Brake controller switches help brake proportionally to the tow vehicle as needed.

There are other considerations as well when selecting a trailer to tow compact equipment.

Flexibility is necessary. The trailer needs to be able to haul whatever variety of materials one’s company transports on any given day. Consider, too, the terrain upon which your company’s vehicles will be traveling and choose a trailer accordingly.

Truck hitch requirements and safety chains also are not to be overlooked when hitching a trailer to a truck.

Peter Calhoun, product manager for Pace American, a manufacturer of closed cargo and auto trailers with locations in Indiana, Texas, Utah, and Georgia, says there are several other factors to consider when choosing an appropriate trailer for hauling compact equipment.

  • What is the weight of the cargo the company is looking to haul? (Weight is important and includes vehicle weight ratings, the gross and tongue weight, and weight distribution within the trailer. Think about wear and tear on tires, brakes, suspension, and steering, for example).
  • What is the towing capacity of the truck that will be hauling the cargo?
  • What size trailer box-including length, width, and height-is necessary?
  • What door configuration is needed: ramp or double-rear doors?
  • Compare the weight of the cargo versus the trailer needs and truck capability.
  • Specify correct trailer cargo capacity.

“This is decided upon by the gross vehicle weight rating [GVWR] or the axle configuration of the trailer and will determine the amount of cargo capacity,” Calhoun notes. The GVWR encompasses the weight of the trailer that’s to be loaded with cargo, including the weight of the vehicle itself, in addition to trailer-tongue weight, cargo, fuel, and passenger weight.

Kelly Hendershoot, a spokesperson for JLG Industries, a McConnellsburg, PA-based company that designs, manufactures, and markets access equipment-adds that contractors should consider whether specific weights will require special licenses. Other factors she says should be considered include how the equipment will be safely loaded onto the trailer: ramps, drop-deck, or hydraulic tilt.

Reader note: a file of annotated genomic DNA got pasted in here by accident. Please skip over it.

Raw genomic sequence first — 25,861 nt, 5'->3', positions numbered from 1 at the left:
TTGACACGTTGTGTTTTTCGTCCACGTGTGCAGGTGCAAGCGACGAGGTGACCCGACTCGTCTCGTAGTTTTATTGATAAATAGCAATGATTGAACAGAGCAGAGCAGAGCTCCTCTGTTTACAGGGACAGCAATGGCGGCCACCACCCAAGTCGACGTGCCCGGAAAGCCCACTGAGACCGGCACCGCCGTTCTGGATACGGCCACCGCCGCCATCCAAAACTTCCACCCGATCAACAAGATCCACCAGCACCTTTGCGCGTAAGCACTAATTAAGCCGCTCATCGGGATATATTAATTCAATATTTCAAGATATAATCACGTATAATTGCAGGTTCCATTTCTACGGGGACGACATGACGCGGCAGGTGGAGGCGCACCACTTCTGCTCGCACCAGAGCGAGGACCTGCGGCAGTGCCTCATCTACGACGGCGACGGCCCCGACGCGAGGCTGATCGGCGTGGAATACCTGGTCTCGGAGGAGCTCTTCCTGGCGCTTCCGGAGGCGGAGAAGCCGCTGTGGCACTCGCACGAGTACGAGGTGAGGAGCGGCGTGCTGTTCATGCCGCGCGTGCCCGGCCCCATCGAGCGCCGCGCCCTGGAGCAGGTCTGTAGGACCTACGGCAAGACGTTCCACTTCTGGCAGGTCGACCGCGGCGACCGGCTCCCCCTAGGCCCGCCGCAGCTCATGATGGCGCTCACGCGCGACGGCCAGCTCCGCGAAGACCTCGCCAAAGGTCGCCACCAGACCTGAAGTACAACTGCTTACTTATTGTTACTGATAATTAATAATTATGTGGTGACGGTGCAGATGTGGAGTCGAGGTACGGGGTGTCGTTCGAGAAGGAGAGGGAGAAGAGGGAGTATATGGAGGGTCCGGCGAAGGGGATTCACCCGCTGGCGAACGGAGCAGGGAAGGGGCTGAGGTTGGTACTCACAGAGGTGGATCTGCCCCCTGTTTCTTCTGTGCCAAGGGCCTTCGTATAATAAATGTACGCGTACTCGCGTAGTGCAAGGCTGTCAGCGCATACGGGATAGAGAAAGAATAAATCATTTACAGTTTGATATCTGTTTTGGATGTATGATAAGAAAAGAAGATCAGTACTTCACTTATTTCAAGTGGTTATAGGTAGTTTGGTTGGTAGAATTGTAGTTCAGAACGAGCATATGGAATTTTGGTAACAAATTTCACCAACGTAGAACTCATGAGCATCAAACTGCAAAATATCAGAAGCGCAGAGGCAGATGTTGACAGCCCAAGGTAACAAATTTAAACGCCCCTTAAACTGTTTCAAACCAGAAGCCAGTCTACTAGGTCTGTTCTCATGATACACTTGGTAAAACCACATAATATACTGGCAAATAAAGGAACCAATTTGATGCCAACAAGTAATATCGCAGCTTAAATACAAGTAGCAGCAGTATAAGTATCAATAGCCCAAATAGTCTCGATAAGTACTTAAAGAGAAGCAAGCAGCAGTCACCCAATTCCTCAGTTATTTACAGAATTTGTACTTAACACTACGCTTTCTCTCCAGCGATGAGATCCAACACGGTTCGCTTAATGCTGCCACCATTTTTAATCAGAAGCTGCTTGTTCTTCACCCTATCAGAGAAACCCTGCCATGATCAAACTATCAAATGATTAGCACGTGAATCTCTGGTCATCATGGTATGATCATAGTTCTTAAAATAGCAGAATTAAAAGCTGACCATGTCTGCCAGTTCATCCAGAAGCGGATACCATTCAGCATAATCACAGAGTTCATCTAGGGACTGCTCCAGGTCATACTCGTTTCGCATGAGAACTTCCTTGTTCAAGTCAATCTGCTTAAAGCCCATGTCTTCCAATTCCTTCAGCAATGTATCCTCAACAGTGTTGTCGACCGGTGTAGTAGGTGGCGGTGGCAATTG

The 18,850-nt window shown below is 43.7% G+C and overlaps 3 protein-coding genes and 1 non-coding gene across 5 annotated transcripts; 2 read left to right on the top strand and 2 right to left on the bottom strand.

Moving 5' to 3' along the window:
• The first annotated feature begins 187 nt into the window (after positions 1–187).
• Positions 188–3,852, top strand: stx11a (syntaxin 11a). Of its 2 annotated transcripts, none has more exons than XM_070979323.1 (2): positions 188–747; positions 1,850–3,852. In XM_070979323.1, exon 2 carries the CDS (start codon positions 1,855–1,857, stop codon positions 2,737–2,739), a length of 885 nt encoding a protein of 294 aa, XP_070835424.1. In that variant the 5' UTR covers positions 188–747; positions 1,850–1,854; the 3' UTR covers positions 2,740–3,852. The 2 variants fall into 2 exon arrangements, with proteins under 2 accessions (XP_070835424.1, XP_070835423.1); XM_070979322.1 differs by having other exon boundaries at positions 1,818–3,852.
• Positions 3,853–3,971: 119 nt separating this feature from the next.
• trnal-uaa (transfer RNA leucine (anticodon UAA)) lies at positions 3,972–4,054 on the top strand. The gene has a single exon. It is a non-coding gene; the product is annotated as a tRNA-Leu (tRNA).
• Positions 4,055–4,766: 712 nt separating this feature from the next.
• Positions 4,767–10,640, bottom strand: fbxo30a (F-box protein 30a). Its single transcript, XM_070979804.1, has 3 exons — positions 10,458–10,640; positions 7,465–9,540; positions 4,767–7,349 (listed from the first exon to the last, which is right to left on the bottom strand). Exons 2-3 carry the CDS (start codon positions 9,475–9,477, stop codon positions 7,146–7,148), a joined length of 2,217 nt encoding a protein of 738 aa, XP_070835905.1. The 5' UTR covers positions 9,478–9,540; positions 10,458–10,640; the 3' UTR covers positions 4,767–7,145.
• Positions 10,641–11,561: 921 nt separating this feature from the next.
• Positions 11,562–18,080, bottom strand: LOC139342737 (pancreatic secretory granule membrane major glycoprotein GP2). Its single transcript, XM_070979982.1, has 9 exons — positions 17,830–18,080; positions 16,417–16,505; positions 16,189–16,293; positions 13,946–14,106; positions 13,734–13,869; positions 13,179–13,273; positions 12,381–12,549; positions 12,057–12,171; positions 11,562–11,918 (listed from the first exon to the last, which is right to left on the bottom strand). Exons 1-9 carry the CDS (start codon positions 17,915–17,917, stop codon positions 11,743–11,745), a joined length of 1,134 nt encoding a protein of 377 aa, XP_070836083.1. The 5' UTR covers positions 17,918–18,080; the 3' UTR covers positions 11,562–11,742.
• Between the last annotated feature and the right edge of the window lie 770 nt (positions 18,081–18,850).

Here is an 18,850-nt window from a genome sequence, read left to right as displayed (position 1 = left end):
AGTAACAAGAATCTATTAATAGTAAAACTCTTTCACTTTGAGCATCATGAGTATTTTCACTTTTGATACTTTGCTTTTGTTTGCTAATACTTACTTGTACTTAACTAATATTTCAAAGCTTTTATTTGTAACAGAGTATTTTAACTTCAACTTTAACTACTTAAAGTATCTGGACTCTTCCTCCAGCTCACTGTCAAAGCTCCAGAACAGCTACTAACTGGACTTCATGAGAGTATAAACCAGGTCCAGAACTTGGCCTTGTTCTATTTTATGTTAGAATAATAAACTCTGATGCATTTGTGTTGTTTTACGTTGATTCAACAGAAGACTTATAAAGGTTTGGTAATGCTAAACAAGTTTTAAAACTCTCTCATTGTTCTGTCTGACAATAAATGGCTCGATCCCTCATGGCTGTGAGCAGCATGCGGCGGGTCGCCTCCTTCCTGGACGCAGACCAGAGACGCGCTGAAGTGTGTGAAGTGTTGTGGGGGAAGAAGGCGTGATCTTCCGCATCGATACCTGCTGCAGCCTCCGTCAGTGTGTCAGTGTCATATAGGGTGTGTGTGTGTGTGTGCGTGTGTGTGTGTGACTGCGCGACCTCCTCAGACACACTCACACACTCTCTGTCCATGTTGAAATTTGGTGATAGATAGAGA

Oostburg Concrete in Oostburg, WI, is a company that handles the poured-wall foundation work at construction sites. When the company needs to haul compact equipment onto a job site, it opts for Pace American’s CargoSport, says Rick Liebelt, who is in charge of the shop, equipment purchase, and repair for Oostburg Concrete.

Pace American offers CargoSport for compact equipment hauling. The “round top” commercial-quality enclosed trailer features dustproof sidewall construction, riveted roof seams, heavy-duty bottom trim, a flatter roof profile, and a formed steel rear header with clearance lights and inside cover.

The trailers come in 11 standard exterior colors. Additional features include body color aluminum-wrapped side door and rear corner posts, double-rear swing doors with semi-style cam locks and T-nuts, wiring harness on some models, automotive-style D-Bulb weather-stripping, Dexter ITS axles with EZ-Lube hubs, modular-style Enkei steel wheels with E-Coat primer and powder coat finish, trailer-rated radial tires, aluminum fenders, noncracking TPO front cap, three-eighth-inch plywood interior walls and three-quarter-inch plywood floor, and 16-inch, on-center sidewall posts.

Oostburg Concrete uses the CargoSport for hauling Formadrain (no-dig pipelining technology), Liebelt says.

“Our cleaning crews also use them and keep all of their tools and the Formadrain in there, too,” he says.

What Liebelt favors about the CargoSport is his ability to fabricate the trailer to suit his company’s needs. He constructs racking and storage units inside the trailer.

“I look for a trailer’s structural features, because I’m always hanging and bolting stuff to the sides and on the floor,” he says.

The trailer’s dustproof sidewall construction means road elements don’t compromise the integrity of the trailer, Liebelt adds.

As for its roof construction, “Anytime you rivet something, it’s stronger in my book,” he adds.

Photo: JLG
Whether to use ramps, drop-decks, or hydraulic tilts will affect trailer selection.

The heavy-duty bottom trim is of utmost importance in the work conducted by Oostburg Concrete.